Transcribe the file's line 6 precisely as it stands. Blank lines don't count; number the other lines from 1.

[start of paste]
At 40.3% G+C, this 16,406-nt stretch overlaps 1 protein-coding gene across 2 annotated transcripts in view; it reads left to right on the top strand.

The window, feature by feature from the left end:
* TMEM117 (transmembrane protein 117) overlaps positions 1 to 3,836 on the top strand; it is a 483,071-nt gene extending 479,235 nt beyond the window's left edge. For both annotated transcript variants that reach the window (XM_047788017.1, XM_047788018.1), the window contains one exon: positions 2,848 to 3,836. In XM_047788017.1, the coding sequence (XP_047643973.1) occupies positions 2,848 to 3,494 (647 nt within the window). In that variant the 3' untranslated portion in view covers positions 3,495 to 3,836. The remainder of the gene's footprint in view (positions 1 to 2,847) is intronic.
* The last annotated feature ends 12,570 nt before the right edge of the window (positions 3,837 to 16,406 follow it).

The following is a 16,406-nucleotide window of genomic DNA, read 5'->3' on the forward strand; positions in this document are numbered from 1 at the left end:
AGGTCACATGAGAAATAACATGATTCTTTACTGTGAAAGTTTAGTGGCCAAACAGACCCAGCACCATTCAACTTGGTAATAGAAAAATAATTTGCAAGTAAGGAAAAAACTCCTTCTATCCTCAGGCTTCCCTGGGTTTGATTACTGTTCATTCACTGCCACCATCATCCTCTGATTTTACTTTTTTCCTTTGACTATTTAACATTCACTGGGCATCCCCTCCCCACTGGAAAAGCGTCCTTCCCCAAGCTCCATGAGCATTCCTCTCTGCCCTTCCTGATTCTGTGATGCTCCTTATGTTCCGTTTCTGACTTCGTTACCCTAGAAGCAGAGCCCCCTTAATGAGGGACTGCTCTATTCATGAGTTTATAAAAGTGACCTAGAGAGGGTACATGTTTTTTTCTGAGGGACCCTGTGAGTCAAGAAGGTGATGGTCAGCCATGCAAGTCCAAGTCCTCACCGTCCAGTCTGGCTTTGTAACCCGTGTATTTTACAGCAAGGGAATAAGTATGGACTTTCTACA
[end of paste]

AGGTCACATGAGAAATAACATGATTCTTTACTGTGAAAGTTTAGTGGCCAAACAGACCCAGCACCATTCAACTTGGTAATAGAAAAATAATTTGCAAGTAAGGAAAAAACTCCTTCTATCCTCAGGCTTCCCTGGGTTTGATTACTGTTCATTCACTGCCACCATCATCCTCTGATTTTACTTTTTTCCTTTGACTATTTAACATTCACTGGGCATCCCCTCCCCACTGGAAAAGCGTCCTTCCCCAAGCTCCATGAGCATTCCTCTCTGCCCTTCCTGATTCTGTGATGCTCCTTATGTTCCGTTTCTGACTTCGTTACCCTAGAAGCAGAGCCCCCTTAATGAGGGACTGCTCTATTCATGAGTTTATAAAAGTGACCTAGAGAGGGTACATGTTTTTTTCTGAGGGACCCTGTGAGTCAAGAAGGTGATGGTCAGCCATGCAAGTCCAAGTCCTCACCGTCCAGTCTGGCTTTGTAACCCGTGTATTTTACAGCAAGGGAATAAGTATGGACTTTCTACA